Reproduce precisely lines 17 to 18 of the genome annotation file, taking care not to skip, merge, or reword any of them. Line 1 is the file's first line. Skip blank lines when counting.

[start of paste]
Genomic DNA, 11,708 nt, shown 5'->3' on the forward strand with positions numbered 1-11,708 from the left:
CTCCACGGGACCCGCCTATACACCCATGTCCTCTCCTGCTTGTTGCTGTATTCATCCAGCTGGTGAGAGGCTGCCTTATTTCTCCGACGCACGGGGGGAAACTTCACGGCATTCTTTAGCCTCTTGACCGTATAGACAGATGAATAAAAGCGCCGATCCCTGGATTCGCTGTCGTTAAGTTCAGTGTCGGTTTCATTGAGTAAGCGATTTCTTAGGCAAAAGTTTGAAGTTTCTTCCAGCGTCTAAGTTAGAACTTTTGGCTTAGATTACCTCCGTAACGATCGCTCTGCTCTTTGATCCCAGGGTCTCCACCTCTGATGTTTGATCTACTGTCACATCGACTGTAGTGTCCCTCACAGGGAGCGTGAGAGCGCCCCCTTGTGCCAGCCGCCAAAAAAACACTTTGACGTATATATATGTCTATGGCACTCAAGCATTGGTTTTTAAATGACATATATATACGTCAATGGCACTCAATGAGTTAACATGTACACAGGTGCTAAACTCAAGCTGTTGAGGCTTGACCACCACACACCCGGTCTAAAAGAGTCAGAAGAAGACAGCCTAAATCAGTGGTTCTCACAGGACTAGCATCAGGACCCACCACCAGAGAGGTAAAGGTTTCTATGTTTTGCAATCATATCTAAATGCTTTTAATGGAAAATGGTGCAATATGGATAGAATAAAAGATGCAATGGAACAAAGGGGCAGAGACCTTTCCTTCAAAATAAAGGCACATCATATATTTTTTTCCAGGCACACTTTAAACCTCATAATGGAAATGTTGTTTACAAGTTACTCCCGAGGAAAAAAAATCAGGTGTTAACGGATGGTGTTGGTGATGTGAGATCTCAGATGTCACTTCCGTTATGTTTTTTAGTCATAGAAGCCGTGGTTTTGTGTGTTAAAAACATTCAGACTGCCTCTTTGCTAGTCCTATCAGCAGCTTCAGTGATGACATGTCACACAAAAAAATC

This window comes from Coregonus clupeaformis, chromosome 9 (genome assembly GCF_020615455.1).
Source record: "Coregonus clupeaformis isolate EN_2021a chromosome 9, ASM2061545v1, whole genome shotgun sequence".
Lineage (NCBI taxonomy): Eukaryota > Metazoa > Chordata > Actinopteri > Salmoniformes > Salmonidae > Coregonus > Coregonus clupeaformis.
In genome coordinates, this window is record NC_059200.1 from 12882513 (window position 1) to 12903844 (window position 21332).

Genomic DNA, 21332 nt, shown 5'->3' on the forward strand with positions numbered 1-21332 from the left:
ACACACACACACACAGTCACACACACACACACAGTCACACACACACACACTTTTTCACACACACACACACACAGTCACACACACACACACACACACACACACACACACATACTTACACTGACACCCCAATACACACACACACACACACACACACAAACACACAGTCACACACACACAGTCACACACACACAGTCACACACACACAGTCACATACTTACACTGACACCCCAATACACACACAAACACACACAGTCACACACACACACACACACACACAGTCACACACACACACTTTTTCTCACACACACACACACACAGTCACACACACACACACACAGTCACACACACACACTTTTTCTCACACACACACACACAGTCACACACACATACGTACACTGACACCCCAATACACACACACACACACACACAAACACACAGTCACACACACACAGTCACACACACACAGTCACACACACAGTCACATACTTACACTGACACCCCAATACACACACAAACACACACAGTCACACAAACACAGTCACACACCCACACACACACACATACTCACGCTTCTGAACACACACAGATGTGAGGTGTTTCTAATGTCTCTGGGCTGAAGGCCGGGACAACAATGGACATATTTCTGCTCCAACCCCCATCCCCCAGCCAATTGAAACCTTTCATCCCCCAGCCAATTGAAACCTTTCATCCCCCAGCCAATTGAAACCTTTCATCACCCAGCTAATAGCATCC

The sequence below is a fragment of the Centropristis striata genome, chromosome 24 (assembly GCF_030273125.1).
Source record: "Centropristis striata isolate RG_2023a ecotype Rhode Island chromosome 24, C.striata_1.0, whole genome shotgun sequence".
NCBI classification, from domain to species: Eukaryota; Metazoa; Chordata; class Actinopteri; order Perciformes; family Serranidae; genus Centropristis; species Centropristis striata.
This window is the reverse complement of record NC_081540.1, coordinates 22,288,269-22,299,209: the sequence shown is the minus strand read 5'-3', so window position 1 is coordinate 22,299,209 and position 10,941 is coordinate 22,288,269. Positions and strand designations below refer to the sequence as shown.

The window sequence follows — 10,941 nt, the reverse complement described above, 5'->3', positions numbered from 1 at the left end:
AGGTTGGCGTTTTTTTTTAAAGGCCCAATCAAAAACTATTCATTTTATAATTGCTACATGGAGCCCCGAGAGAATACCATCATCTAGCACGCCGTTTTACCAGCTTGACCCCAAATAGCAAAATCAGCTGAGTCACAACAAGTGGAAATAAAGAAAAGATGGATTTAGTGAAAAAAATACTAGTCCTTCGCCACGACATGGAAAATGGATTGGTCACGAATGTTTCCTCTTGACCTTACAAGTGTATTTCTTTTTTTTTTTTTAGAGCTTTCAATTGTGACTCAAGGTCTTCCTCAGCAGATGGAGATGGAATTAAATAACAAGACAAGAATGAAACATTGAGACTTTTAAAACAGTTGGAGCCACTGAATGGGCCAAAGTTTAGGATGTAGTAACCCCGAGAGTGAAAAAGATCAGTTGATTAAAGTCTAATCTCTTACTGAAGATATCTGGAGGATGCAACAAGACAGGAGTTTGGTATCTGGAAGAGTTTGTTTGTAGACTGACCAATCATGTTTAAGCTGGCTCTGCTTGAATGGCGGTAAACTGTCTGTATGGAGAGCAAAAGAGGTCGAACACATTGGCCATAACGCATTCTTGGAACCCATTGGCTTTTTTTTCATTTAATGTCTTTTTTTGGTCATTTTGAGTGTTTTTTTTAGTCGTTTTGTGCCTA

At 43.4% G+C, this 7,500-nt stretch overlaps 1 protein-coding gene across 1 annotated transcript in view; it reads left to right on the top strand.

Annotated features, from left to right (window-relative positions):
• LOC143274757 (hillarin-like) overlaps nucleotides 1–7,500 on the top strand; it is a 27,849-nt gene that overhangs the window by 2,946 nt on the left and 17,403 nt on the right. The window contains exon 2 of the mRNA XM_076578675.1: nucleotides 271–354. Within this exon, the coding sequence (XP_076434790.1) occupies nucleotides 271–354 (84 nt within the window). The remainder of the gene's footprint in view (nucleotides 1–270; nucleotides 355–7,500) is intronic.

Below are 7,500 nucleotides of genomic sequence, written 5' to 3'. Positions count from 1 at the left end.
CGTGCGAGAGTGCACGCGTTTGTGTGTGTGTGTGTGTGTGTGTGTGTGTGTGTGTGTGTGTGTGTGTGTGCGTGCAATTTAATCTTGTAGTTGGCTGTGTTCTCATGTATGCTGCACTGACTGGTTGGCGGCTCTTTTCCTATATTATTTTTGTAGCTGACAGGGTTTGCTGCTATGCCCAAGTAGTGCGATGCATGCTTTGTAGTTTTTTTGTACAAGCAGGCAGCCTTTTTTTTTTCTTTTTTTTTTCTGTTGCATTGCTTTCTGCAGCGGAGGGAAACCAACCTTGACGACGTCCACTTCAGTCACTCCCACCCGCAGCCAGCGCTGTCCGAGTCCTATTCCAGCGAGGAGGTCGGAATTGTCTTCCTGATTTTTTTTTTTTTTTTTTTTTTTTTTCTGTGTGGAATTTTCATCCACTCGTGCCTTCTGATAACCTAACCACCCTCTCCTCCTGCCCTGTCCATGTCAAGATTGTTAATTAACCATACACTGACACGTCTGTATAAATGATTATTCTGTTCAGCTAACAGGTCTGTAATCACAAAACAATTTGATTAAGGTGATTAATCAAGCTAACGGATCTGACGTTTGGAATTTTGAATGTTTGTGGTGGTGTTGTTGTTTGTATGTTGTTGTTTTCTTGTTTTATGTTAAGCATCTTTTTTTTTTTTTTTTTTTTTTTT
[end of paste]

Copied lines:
• LOC143274757 (hillarin-like) overlaps nucleotides 1–7,500 on the top strand; it is a 27,849-nt gene that overhangs the window by 2,946 nt on the left and 17,403 nt on the right. The window contains exon 2 of the mRNA XM_076578675.1: nucleotides 271–354. Within this exon, the coding sequence (XP_076434790.1) occupies nucleotides 271–354 (84 nt within the window). The remainder of the gene's footprint in view (nucleotides 1–270; nucleotides 355–7,500) is intronic.

Below are 7,500 nucleotides of genomic sequence, written 5' to 3'. Positions count from 1 at the left end.